Before World War I and World War II, women at home had the roles of maintaining duties for their family and children, such as cleaning, caring for the house, and cooking for the family. They were more likely judged by their exquisiteness rather than their ability. Just before World War I began, women were beginning to break away from the traditional roles they had played at home. Throughout both World Wars, women in the United States faced similar challenges, however, during the Second World War; women were trusted with much more freedom and responsibility than they had in the First World War.
In comparison, the first and second World Wars set a great change in the ways women interacted with the rest of the world. While many men in the United States had to serve in war, women took on many of the roles at home that traditionally belonged to men. Women in both wars took on jobs in the war effort which included being military nurses, factory workers, journalists, and many more occupations that helped the war and occupied women in jobs that were primarily for men. One of most ordinary jobs women took during both wars was that of a nurse. Women joined the military forces to become nurses that helped heal soldiers who were wounded. Although men doubted the effort women can put in an emergency situation, women proved themselves and men became more certain. An important job that was taken by women at home during both wars was working in a factory. Having so many men serve in war, women were obliged to work in factories and showed their best efforts into helping the war. Once women began taking over, the idea was caught by the government in which they put great effort into hiring women for many jobs that helped the war effort.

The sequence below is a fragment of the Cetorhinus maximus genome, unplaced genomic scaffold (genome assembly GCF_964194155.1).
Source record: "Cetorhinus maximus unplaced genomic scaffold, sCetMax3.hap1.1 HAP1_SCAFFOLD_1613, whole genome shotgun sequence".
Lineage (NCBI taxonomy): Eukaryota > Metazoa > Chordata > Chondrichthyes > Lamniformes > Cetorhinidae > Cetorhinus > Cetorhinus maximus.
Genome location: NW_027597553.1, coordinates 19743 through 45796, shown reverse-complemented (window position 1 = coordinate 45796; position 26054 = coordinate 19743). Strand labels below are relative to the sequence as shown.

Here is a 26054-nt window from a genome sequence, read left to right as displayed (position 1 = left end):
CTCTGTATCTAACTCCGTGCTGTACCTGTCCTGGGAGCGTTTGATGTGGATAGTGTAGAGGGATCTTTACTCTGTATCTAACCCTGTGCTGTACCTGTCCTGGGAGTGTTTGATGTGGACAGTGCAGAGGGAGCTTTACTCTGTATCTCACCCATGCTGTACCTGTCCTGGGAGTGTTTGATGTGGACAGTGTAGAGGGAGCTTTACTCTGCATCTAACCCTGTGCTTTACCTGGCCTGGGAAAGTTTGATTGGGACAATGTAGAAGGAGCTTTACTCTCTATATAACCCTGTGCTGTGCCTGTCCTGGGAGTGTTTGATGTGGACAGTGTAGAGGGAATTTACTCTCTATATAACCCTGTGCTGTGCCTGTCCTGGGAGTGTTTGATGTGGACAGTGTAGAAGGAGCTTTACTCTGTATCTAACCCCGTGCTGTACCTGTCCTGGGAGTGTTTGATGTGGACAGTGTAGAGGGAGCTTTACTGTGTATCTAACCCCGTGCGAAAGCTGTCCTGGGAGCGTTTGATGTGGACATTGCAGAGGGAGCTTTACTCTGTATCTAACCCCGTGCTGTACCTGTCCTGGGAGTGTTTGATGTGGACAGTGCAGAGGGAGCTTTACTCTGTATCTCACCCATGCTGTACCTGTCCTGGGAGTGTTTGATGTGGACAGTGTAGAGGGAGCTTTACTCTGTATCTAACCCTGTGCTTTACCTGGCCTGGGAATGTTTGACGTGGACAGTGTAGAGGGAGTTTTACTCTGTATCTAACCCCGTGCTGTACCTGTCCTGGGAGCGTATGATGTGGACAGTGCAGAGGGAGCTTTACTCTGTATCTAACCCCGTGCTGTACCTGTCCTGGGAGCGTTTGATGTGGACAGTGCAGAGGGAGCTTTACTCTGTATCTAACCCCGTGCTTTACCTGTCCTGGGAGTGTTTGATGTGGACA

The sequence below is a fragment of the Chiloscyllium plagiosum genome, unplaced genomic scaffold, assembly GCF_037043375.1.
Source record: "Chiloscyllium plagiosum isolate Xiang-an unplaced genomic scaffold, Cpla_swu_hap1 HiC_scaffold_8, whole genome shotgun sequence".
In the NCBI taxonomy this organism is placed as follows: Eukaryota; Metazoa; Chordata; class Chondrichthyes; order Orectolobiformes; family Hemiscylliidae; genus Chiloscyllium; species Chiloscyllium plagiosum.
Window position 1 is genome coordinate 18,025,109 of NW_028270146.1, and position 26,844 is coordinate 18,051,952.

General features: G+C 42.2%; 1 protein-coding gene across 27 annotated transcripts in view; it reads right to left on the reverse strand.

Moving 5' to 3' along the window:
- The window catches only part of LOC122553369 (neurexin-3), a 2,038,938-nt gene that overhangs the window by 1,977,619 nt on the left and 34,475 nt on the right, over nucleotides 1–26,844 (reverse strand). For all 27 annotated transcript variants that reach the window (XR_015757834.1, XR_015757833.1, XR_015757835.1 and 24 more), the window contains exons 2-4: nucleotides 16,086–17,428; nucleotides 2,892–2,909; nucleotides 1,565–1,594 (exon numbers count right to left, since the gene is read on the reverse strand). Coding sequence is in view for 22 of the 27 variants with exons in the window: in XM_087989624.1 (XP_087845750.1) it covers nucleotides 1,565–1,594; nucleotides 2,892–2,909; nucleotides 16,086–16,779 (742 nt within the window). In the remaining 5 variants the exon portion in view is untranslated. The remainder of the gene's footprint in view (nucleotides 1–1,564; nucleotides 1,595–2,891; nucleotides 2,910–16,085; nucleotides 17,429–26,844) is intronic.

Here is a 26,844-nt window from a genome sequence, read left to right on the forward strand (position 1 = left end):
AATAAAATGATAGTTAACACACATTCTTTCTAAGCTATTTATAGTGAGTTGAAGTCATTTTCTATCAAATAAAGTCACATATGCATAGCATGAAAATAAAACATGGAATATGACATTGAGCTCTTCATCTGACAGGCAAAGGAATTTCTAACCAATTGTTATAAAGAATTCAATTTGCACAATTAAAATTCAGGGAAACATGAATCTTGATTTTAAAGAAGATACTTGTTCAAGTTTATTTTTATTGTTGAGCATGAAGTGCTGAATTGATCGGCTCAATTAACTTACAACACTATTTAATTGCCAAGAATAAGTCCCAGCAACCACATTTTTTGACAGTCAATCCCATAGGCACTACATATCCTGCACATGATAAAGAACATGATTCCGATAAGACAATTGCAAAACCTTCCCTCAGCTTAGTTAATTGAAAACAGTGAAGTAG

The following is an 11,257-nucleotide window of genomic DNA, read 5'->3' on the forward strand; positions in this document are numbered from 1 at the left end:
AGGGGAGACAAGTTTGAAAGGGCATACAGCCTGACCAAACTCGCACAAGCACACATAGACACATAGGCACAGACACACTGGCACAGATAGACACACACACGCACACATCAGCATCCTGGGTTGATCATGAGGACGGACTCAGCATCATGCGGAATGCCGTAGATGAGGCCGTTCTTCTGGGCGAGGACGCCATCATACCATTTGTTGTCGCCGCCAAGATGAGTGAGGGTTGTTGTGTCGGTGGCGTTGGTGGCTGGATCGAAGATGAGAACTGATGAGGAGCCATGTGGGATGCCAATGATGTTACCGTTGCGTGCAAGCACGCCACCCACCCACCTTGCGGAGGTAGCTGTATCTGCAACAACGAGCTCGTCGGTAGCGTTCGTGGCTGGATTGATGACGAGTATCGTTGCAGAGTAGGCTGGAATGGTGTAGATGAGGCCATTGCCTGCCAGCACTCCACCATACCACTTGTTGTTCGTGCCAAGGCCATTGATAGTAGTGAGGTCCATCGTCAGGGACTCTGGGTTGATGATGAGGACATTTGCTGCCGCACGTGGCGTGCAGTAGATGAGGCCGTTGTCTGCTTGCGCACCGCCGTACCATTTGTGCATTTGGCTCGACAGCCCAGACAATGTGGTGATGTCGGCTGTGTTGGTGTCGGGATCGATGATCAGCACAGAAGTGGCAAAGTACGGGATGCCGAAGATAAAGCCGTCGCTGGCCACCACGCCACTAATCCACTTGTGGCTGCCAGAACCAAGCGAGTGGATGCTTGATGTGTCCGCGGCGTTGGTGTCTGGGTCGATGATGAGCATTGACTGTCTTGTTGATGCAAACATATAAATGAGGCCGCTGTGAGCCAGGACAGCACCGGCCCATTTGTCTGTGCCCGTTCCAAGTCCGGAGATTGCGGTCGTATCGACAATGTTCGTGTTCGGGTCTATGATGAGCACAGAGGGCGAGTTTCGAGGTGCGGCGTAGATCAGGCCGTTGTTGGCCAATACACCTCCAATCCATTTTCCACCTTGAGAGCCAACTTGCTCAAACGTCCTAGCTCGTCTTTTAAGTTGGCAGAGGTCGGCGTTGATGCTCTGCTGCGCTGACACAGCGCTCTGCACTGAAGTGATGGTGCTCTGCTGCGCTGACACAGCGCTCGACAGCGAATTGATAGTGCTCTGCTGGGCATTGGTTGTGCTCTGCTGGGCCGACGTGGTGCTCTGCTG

The First World War marked the beginning of the women’s new era. During World War one, women were greatly demanded to fill in jobs for men